Cablegate: July 4 - Highlighting Bilateral Partnership and Democratic
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SUBJECT: JULY 4 - HIGHLIGHTING BILATERAL PARTNERSHIP AND DEMOCRATIC
1. The Mission used the July 4 reception to highlight the
U.S.-Kenyan partnership and to focus on shared democratic values.
(See text of Ambassador's remarks in paragraph 6.) These themes have
increasingly strong resonance with all sectors of Kenyan society and
politics. As a result, the turnout of well over 1,000 was the most
extensive and diverse seen in decades for a Mission function. The
event was extensively covered by the media. Though the cloudy day
threatened rain, the skies opened as if on cue for a brief period of
sunshine just as the formal ceremony concluded.
2. Vice President Awori attended along with Minister of Security
Michuki, and a number of other ministers. Former President Moi
attended. All the senior opposition leaders - led by Raila Odinga,
Kalonzo Musyoka, Uhuru Kenyatta, and Musalia Mudavadi -- attended.
Kenya's most prominent representative of civil society, Nobel Prize
Winner Wangari Maathai, was also there.
3. The attendance at any national day reception -- or even official
Kenyan national functions -- by such an inclusive group was
unprecedented in Kenya. During the course of the reception all of
these participants talked together extensively. A couple of the
opposition leaders even met in the Ambassador's living room on the
margins of the reception and reported that they made some modest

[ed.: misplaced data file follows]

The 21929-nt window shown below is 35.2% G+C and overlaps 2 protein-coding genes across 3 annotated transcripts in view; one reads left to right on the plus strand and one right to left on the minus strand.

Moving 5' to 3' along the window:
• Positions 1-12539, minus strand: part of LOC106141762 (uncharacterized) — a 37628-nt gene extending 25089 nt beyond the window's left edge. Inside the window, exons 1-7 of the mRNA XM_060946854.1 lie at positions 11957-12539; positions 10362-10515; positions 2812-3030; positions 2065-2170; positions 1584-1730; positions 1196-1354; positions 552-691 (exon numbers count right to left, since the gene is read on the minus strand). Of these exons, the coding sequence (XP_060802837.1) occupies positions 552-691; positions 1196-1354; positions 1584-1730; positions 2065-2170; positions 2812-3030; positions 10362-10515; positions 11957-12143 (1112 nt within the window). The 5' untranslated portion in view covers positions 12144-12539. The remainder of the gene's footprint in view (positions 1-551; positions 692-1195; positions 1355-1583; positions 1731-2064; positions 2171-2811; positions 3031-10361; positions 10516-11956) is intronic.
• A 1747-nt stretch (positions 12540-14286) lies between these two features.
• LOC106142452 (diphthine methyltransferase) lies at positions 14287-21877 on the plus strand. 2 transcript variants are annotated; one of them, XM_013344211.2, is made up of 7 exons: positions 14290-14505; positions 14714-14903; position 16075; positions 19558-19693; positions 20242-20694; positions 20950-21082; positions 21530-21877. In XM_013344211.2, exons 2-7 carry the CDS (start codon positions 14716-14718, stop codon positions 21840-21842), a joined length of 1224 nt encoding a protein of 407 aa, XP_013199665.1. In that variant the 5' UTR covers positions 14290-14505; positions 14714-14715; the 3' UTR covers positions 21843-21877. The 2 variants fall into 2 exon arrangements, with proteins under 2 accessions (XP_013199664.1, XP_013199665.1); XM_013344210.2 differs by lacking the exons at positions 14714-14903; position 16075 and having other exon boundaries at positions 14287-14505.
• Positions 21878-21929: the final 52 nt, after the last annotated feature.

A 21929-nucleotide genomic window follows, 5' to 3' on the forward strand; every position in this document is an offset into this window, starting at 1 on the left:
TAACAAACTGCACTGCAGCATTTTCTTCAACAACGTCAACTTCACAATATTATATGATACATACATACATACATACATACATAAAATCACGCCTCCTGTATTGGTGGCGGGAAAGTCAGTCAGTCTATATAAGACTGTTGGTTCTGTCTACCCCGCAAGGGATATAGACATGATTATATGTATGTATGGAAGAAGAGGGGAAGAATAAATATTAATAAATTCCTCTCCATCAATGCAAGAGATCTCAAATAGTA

progress on one of the issues related to the opposition Orange
Democratic Movement's efforts to select a consensus candidate.
4. Michuki, the minister designated as the government spokesman for
the event, warmly saluted the U.S.-Kenyan partnership as vital to
Kenya's well-being. He talked about shared interests, including
collaboration to fight terrorism. In comments clearly aimed at the
broader Kenyan audience through the media, Vice President Awori
spoke in Swahili to laud the U.S.-Kenyan partnership and to
emphasize the government's commitment to a non-violent, transparent,
and inclusive electoral process. Symbolic of this, Awori insisted
that Uhuru Kenyatta, the parliamentary leader of the opposition, and
Wangari Maathai, as a prominent civil society leader, join him, the
Ambassador, and Michuki on the dais. (The Ambassador in his remarks
noted to the gathering that it was presumably a good sign that while
the vice president made his remarks in Swahili, the leader of the
opposition quietly translated for the Ambassador.)
5. Kenyans at the reception commented very positively and